Abdominal symptoms (abdomen fullness, nausea, abdomen discomfort, bloating and hunger) were assessed at baseline (T = -10 minutes) and at 10 minute intervals from T = 0 to 90 minutes, using 10 cm visual analogue scales.18
The data was analyzed by Statistical Package for Social Sciences (SPSS) 13.0 version (SPSS Inc, Chicago, IL, USA). The curves for gallbladder volume, ejection fraction and gastrointestinal sensation scores, were compared using repeated measures analysis of variance. Ejection fraction of gallbladder and gastrointestinal sensation scores were compared using Student's paired t tests. Results are shown as means ± SD. P-values < 0.05 were considered significant.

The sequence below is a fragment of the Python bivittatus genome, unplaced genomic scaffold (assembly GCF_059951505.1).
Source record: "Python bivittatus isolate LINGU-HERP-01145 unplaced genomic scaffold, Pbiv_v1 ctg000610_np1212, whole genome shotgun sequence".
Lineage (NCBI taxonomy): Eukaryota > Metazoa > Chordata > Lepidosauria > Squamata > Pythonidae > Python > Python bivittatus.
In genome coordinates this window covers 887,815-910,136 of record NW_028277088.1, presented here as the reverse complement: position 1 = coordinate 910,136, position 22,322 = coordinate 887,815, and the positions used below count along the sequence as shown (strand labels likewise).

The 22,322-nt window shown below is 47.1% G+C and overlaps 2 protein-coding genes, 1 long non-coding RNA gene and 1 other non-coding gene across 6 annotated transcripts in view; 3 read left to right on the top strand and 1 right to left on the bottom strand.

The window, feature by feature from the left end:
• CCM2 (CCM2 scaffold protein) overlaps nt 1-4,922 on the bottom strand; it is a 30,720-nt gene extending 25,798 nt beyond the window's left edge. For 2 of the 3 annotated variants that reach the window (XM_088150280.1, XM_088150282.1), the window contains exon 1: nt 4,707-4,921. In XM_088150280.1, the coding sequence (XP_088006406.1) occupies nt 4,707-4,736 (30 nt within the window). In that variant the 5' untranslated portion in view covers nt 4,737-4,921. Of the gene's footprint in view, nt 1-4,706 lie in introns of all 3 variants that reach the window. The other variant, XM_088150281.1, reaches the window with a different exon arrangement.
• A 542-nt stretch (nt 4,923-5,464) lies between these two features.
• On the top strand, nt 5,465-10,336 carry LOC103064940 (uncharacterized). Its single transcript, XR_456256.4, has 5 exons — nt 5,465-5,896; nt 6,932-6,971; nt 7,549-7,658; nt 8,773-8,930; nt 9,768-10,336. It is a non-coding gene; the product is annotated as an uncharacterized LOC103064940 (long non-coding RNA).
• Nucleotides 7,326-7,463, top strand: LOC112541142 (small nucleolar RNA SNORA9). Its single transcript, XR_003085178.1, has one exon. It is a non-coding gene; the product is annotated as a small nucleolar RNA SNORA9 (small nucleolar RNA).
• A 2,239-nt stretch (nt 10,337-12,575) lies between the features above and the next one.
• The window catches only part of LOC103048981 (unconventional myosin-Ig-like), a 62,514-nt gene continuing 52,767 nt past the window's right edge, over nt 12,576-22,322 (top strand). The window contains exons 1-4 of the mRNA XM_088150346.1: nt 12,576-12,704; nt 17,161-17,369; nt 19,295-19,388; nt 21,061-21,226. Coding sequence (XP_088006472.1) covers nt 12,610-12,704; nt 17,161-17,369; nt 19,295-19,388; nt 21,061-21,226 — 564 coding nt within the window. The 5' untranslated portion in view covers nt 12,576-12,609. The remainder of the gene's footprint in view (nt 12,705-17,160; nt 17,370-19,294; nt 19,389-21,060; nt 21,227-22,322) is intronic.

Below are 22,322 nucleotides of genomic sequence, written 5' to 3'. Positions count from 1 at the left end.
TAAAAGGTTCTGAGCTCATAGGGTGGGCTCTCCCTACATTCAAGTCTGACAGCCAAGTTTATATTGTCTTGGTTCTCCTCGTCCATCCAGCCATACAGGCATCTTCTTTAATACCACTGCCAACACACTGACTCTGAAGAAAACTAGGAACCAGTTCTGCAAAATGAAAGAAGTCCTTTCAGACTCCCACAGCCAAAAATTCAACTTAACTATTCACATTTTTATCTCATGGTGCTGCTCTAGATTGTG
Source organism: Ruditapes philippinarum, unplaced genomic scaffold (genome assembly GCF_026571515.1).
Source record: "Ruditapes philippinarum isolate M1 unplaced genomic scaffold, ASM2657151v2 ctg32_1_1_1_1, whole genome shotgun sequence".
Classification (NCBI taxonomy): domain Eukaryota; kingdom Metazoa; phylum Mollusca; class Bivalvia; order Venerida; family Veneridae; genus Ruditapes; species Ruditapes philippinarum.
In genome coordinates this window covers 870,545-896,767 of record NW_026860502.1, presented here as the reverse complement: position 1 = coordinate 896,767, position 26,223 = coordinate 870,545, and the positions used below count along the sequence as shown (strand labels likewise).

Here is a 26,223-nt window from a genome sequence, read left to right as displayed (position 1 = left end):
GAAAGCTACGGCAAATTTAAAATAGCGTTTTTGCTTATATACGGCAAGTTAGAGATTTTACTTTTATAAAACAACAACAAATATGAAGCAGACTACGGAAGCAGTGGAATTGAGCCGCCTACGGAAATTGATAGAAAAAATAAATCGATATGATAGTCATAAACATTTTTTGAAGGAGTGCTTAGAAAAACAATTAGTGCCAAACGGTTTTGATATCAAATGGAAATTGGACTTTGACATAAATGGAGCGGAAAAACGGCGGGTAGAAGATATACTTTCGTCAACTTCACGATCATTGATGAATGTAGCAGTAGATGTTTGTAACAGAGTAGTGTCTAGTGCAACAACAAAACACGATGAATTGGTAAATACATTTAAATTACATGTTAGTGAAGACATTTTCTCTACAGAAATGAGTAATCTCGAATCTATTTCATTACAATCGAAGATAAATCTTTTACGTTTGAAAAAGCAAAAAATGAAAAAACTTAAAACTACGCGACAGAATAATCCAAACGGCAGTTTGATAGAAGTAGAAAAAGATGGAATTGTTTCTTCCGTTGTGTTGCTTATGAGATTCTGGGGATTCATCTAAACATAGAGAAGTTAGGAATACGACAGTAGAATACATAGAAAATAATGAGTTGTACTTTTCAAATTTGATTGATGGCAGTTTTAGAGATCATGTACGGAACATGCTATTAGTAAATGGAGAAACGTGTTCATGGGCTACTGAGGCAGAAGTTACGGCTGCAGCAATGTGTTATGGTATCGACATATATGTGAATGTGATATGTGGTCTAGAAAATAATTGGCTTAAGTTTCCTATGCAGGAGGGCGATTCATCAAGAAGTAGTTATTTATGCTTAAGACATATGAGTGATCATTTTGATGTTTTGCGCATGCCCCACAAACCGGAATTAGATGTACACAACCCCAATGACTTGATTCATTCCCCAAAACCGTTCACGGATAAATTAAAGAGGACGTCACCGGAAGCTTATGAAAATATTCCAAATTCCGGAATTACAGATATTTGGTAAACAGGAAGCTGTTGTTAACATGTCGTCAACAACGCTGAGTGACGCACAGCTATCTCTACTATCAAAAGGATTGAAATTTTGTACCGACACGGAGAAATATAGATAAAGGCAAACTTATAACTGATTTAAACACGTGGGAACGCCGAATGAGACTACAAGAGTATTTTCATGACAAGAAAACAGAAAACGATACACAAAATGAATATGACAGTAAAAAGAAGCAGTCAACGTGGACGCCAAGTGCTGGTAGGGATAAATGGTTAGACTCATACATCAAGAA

The mean ± SD of initiatory gallbladder volume was 17.4 ± 7.0 cm3, then gradually decreased to the smallest gallbladder volume which was 11.1 ± 4.5 cm3 post test meal 30 minutes and returned to plateau after 60 minutes. There were no differences in gall bladder volume (Fig. 1) or ejection fraction between ginger and placebo (Fig. 2).
Abdominal hunger sensation was increased correlating with time in both 2 groups. No significant difference existed between the 2 study days regarding the abdominal symptoms such as abdomen bloating, fullness, nausea, abdomen discomfort and hunger (Fig. 3). All volunteers tolerated the study well and there were no adverse events reported afterwards.